Smart buildings use sensors and the Internet of Things (IoT) technology to gather data on how and where power is being used, and take automatic decisions to optimize those functions: for e.g., by dimming or turning off lights when a room is empty, adjusting the AC’s temperature per the weather outside, or switching to alternate power (e.g. a microgrid or solar grid) to reduce reliance on the main grid.

Smart building technology can also be configured to alert residents or management to wastage of electricity or water (for e.g. a TV or water sprinkler) and enable them to turn off the equipment remotely. Aggregated over months and years, these savings can translate into significant benefits for residents and building owners.


Smart buildings have single-point tools and controls that allow facilities managers to gauge the performance of equipment in the building, and take immediate action to address malfunctions or concerns. This reduces downtime and enhances the efficiency and lifespan of the equipment. Smart buildings can also be equipped with efficiency features like smart parking, which provides real-time data on available parking, eliminating wastage of fuel; and in-house water recycling, which drives down the cost of water usage within the premises.

Health & Environment

Every Diwali, the plunging quality of air in India’s metros leads to widespread public health concerns. Similarly, water-borne illnesses in the monsoon are a regular phenomenon. Seasonal health hazards like these cause significant medical expenditure and result in workplace absenteeism, which can hit productivity and economic activity. However, sensors installed in smart buildings can constantly monitor air or water quality, and send alerts to residents whenever quality is seen to deteriorate, enabling the latter to take preventive action.

Smart buildings are also more environmentally-friendly than regular buildings. Since they regulate and optimize devices like air-conditioners, smart buildings typically cause lower emissions of ozone-depleting greenhouse gases.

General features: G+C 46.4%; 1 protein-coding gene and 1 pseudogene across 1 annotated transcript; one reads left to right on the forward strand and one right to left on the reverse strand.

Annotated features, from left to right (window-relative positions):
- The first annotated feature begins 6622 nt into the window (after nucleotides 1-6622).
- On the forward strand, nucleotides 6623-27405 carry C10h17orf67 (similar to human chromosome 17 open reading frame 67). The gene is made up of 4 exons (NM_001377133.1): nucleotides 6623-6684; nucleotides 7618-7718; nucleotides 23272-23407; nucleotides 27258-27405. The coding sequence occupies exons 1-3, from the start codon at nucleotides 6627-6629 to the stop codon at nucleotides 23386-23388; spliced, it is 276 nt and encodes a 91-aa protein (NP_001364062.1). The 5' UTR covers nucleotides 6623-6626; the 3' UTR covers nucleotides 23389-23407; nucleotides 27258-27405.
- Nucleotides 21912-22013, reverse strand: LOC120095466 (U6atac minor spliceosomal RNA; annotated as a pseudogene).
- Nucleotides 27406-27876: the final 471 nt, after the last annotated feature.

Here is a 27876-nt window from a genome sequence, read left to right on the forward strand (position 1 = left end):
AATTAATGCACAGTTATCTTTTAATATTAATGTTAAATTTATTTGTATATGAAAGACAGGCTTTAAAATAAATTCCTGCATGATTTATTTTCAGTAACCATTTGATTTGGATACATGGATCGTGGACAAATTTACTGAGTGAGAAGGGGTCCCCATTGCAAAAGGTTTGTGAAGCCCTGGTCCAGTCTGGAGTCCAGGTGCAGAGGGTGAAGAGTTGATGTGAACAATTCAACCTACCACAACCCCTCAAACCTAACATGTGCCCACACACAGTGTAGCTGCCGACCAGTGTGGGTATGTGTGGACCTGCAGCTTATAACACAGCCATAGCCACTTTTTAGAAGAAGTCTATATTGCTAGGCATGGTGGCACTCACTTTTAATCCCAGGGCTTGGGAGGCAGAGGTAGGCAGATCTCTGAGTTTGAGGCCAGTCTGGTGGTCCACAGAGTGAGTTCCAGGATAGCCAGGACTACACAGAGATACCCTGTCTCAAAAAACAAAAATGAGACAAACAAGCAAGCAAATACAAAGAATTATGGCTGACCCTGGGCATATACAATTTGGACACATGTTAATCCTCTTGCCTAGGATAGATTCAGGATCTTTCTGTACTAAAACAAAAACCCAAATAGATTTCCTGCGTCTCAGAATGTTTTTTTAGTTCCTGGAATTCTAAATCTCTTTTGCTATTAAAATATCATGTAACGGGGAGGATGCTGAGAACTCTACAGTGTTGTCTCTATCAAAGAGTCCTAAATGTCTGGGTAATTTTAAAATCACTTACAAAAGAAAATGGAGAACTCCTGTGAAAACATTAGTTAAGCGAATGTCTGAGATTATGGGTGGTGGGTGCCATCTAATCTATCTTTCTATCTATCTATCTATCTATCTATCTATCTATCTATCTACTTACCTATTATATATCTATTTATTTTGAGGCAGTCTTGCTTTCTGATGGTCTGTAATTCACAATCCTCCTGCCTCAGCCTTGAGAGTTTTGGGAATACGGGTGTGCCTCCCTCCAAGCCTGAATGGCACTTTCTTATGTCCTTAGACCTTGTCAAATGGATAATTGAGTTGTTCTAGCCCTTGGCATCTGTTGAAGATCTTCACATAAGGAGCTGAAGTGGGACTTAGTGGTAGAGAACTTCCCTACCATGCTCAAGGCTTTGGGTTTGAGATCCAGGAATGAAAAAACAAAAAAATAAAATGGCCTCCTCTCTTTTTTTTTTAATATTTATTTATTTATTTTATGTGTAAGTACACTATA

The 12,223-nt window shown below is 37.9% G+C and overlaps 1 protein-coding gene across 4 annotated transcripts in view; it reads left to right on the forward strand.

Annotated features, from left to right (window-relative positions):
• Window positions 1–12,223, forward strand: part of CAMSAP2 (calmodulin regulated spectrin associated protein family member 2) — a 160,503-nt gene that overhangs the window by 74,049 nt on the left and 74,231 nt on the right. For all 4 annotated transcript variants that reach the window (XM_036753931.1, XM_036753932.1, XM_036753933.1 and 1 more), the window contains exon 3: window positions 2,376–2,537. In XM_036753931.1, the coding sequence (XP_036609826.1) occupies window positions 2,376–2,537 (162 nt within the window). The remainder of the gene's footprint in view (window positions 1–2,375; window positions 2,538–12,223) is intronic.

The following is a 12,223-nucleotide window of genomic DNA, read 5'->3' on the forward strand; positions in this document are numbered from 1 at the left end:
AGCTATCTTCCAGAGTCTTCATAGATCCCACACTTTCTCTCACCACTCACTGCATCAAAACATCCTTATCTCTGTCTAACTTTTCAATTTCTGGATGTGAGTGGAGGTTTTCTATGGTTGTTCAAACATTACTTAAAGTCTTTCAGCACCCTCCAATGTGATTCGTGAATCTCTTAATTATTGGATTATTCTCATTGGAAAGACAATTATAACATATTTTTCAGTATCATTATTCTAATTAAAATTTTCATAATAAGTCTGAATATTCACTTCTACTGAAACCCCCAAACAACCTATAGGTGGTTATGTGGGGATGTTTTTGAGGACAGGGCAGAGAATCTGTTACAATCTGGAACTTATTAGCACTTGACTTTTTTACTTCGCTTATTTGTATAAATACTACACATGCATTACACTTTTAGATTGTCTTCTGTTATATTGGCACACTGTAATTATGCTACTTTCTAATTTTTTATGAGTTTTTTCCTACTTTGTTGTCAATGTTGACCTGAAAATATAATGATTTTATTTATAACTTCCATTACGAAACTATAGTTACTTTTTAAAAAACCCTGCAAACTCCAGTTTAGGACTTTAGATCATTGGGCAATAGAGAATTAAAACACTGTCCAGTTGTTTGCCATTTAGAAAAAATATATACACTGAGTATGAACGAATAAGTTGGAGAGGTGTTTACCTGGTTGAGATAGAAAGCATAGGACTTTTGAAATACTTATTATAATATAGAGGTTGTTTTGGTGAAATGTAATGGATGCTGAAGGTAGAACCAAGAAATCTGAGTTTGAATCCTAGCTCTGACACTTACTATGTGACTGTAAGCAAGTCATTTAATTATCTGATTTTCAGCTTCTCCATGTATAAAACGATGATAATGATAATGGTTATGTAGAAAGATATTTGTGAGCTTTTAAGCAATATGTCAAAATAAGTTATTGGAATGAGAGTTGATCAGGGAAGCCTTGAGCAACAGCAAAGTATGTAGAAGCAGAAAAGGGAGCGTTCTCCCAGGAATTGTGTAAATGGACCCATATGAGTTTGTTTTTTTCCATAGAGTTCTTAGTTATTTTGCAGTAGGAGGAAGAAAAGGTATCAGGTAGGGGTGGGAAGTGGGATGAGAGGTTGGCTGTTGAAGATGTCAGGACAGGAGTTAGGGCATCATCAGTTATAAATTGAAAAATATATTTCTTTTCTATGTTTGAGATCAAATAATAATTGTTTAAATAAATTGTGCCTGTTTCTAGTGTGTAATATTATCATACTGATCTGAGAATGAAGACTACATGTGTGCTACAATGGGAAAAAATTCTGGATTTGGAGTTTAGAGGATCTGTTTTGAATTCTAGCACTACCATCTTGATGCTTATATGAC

Security and safety

One of the biggest advantages of smart buildings is that they are far more secure than conventional buildings, with features like intruder detection, access control, and video surveillance, which make it very difficult for outsiders to infiltrate the premises. Breaches are promptly captured by the system and relayed to the authorities. The smart building’s security software also integrates with the residents’ personal devices, allowing them to remotely monitor their homes on their smartphones, minimizing chances of loss due to theft or robbery.

Even as the government emphasizes the need for technological interventions in everything from transportation to payments, the shift towards smart buildings is inevitable. With all their advantages, smart buildings will play a huge role in helping our towns and cities become sustainable, safer, and future-ready.

Honeywell is helping create smarter, greener, safer, and more efficient buildings across India with its range of products, software, and technologies that are found in over 150 million homes and 10 million buildings worldwide.To know more please visit Honeywell India.

(Disclaimer: This piece is
Sponsored by Honeywell)